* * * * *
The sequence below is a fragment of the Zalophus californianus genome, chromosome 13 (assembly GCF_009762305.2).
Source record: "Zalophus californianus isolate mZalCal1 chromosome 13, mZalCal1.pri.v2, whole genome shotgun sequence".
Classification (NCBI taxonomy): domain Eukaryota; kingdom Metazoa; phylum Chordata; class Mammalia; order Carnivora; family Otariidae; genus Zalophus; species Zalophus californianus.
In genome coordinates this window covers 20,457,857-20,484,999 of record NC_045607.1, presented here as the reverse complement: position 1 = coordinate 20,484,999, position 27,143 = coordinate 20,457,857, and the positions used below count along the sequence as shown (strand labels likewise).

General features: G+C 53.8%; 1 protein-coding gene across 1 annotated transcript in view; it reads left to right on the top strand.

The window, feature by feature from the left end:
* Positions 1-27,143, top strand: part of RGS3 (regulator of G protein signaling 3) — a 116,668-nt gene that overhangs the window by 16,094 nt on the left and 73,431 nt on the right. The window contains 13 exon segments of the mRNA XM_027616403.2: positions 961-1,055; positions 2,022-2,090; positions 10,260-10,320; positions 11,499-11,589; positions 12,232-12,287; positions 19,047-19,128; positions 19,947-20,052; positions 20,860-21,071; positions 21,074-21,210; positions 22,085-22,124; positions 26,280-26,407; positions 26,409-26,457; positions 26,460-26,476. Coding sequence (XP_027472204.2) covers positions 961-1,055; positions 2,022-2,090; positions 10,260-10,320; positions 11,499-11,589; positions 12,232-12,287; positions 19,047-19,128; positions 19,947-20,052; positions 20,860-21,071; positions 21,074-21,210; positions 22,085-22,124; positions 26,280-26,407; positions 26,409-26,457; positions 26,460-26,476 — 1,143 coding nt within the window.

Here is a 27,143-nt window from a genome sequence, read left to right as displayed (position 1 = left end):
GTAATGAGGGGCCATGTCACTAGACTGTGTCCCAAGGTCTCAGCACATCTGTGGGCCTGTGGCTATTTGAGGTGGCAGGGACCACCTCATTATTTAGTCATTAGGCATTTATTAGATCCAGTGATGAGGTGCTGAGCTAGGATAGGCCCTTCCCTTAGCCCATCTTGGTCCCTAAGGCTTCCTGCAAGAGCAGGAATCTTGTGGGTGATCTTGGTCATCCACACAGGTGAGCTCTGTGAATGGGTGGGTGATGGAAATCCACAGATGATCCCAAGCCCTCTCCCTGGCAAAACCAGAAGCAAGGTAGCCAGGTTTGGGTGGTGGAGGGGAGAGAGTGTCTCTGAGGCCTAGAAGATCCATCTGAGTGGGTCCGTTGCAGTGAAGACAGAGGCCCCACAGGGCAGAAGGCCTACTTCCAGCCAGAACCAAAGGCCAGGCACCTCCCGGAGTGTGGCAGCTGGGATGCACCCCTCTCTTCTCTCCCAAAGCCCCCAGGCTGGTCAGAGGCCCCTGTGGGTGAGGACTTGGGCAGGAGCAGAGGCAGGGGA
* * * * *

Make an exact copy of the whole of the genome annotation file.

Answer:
The sequence below is a fragment of the Zalophus californianus genome, chromosome 13 (assembly GCF_009762305.2).
Source record: "Zalophus californianus isolate mZalCal1 chromosome 13, mZalCal1.pri.v2, whole genome shotgun sequence".
Classification (NCBI taxonomy): domain Eukaryota; kingdom Metazoa; phylum Chordata; class Mammalia; order Carnivora; family Otariidae; genus Zalophus; species Zalophus californianus.
In genome coordinates this window covers 20,457,857-20,484,999 of record NC_045607.1, presented here as the reverse complement: position 1 = coordinate 20,484,999, position 27,143 = coordinate 20,457,857, and the positions used below count along the sequence as shown (strand labels likewise).

General features: G+C 53.8%; 1 protein-coding gene across 1 annotated transcript in view; it reads left to right on the top strand.

The window, feature by feature from the left end:
* Positions 1-27,143, top strand: part of RGS3 (regulator of G protein signaling 3) — a 116,668-nt gene that overhangs the window by 16,094 nt on the left and 73,431 nt on the right. The window contains 13 exon segments of the mRNA XM_027616403.2: positions 961-1,055; positions 2,022-2,090; positions 10,260-10,320; positions 11,499-11,589; positions 12,232-12,287; positions 19,047-19,128; positions 19,947-20,052; positions 20,860-21,071; positions 21,074-21,210; positions 22,085-22,124; positions 26,280-26,407; positions 26,409-26,457; positions 26,460-26,476. Coding sequence (XP_027472204.2) covers positions 961-1,055; positions 2,022-2,090; positions 10,260-10,320; positions 11,499-11,589; positions 12,232-12,287; positions 19,047-19,128; positions 19,947-20,052; positions 20,860-21,071; positions 21,074-21,210; positions 22,085-22,124; positions 26,280-26,407; positions 26,409-26,457; positions 26,460-26,476 — 1,143 coding nt within the window.

Here is a 27,143-nt window from a genome sequence, read left to right as displayed (position 1 = left end):
GTAATGAGGGGCCATGTCACTAGACTGTGTCCCAAGGTCTCAGCACATCTGTGGGCCTGTGGCTATTTGAGGTGGCAGGGACCACCTCATTATTTAGTCATTAGGCATTTATTAGATCCAGTGATGAGGTGCTGAGCTAGGATAGGCCCTTCCCTTAGCCCATCTTGGTCCCTAAGGCTTCCTGCAAGAGCAGGAATCTTGTGGGTGATCTTGGTCATCCACACAGGTGAGCTCTGTGAATGGGTGGGTGATGGAAATCCACAGATGATCCCAAGCCCTCTCCCTGGCAAAACCAGAAGCAAGGTAGCCAGGTTTGGGTGGTGGAGGGGAGAGAGTGTCTCTGAGGCCTAGAAGATCCATCTGAGTGGGTCCGTTGCAGTGAAGACAGAGGCCCCACAGGGCAGAAGGCCTACTTCCAGCCAGAACCAAAGGCCAGGCACCTCCCGGAGTGTGGCAGCTGGGATGCACCCCTCTCTTCTCTCCCAAAGCCCCCAGGCTGGTCAGAGGCCCCTGTGGGTGAGGACTTGGGCAGGAGCAGAGGCAGGGGA